Brazil nuts, selenium and prostate cancer


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Brazil nuts are a reasonably good source of selenium provided they are grown in South America and not China. They are also a good source of other trace minerals, fibre, vitamins and healthy oils such as omega-3. There are no studies directly linking the intake of selenium with a reduced risk of prostate cancer development or progression but there is strong circumstantial evidence that there regular consumption is a good idea after prostate cancer.

Selenium has been shown to slow the progression of prostate cancer cells when added to a culture medium in the laboratory.  In humans two large studies in 1980 and 1990 showed that a low selenium status was associated with an increased risk of developing a number of cancers including prostate. They also showed that in patients with selenium deficiency, the prostate cancers they developed were more likely to be aggressive and fatal. The Harvard Health Professional Survey, for example, linked low selenium status (measured on toenail clippings!) with higher rates of aggressive prostate cancer. Both Finish and Taiwanese studies have linked blood lower levels of selenium with higher rates of lung and a liver cancer called hepatocellular carcinoma (HCC). In China, where the incidence of HCC is high, the inhabitants of one village were supplemented with selenium whilst another five villages were given simple salt. After six years, involving over 130,000 people, there was a 35% reduction in the HCC rate in the selenium-supplemented village, but no change in the others.

 These data prompted the design and initiation of an excellent double-blind randomised trial in the USA called the Nutritional Prevention Study. It recruited 1312 individuals with a history of skin cancer and prescribed either placebo or 220 micrograms of selenium a day. The primary aim (end point) was to see if dietary selenium supplementation could reduce the risk of recurrent skin cancer. There was no difference in the number of skin cancers between the selenium or placebo group. However, when the data was analysed in more detail, a significantly lower level of lung, bowel and prostate cancer was seen in the selenium group and this lived up to robust statistical evaluation. Several large ongoing prostate prevention studies, including the SELECT study, are now underway across the world to try to confirm these findings and fine-tune the optimal selenium dose required. Many suspect, however, that the people who would benefit from selenium supplements are those with a dietary deficiency in the first place, for example, those living in areas with low levels of selenium in the soil.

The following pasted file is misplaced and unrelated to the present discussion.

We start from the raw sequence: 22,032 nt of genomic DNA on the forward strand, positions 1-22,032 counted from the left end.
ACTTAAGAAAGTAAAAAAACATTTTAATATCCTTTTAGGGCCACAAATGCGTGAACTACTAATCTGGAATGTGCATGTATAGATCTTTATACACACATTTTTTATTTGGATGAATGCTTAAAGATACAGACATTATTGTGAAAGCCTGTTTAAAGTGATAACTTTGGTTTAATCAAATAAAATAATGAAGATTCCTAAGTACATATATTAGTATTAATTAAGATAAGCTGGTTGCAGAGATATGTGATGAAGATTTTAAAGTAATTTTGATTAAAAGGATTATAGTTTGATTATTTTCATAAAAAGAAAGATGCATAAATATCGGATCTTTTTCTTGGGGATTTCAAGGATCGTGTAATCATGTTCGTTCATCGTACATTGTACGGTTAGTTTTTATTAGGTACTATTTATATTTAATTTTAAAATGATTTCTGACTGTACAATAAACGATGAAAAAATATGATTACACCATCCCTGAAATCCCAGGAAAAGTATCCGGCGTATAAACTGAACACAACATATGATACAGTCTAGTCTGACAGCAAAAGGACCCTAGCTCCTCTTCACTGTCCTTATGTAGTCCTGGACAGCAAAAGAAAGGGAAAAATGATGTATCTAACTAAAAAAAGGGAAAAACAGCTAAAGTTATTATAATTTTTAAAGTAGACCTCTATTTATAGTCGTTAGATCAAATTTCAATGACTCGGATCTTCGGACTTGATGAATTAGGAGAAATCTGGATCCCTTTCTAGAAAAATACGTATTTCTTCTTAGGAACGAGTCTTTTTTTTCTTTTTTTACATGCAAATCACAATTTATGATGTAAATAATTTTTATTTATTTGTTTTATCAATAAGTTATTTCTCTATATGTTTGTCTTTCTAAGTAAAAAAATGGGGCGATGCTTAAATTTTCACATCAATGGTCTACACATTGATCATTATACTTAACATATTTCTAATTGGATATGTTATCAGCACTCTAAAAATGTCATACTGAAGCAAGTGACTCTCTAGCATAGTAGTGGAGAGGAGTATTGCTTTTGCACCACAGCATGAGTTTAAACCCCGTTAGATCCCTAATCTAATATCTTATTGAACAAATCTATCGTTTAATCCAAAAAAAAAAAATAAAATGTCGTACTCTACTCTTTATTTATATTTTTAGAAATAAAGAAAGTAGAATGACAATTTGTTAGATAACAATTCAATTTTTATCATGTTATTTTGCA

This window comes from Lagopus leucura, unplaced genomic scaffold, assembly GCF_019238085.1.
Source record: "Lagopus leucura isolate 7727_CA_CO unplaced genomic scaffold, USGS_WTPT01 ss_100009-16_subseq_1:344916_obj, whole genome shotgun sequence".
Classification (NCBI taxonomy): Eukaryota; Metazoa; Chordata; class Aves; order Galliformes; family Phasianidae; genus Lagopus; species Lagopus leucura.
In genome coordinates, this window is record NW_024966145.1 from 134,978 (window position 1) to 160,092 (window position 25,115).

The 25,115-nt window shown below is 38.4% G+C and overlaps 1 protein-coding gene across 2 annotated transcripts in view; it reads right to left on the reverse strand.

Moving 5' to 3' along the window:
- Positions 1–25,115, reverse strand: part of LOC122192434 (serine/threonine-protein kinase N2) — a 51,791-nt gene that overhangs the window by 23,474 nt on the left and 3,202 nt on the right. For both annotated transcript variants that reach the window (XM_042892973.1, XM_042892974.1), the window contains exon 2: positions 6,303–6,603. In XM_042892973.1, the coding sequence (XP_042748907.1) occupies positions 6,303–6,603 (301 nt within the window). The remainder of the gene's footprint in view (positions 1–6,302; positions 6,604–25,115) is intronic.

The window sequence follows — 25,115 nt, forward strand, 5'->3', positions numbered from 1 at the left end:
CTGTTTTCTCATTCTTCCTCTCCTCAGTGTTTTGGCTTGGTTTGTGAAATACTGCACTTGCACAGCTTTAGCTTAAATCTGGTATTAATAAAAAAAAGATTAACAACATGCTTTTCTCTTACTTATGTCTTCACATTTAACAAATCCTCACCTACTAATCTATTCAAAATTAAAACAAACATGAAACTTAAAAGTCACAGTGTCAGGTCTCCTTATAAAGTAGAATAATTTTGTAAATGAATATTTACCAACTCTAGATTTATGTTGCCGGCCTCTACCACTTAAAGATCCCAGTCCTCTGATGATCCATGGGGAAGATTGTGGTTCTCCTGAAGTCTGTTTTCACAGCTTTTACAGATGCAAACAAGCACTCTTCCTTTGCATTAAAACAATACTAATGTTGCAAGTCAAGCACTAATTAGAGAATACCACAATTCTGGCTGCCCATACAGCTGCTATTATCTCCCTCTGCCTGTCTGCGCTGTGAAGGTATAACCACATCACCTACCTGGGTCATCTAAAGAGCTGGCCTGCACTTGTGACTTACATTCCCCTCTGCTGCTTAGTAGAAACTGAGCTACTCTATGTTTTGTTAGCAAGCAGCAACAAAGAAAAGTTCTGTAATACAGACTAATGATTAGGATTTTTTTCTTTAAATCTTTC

The RDA for selenium is 60-75mcg/day and more than 200mcg/day is excessive. Taking too much selenium is likely to be harmful and increase the risk of cancer and other illnesses so it is better to rely on dietary intake which is very unlikely to produce an overload. As well as south American brazil nuts, sardines, prawns, shellfish, eggs, crab and crab liver are also good sources. USA grown wheat is relatively high in selenium, but the same cannot be said for European varieties because of the low levels in most European soils. Oily fish contains selenium, but this may well be bound to the mercury and made inert so also protects against mercury exposure such found in marine foods by forming inert metal-selenium complexes.

Omega-3 fatty acids  found in fish, avocado and nuts have been shown to slow the growth of cancer cells in the laboratory in Petri-dishes, as well as in mice. Human studies have suggested that omega-3 fatty acids or even more the ratio of marine omega-3 to omega-6 fatty acid can help reduce cancer progression. The reason for this is not entirely understood, but one mechanism appeared to be the inhibition of the enzyme which is affected by aspirin [cyclooxygenase-2 (COX-2)] which is over-expressed in some prostate cancers.

Foods which naturally contain a high percentage of antioxidants have more recently been nick named ᠨref="">superfoods͊The section on diet and prostate gives an overview on the the foods recommended and not recommended after prostate cancer.





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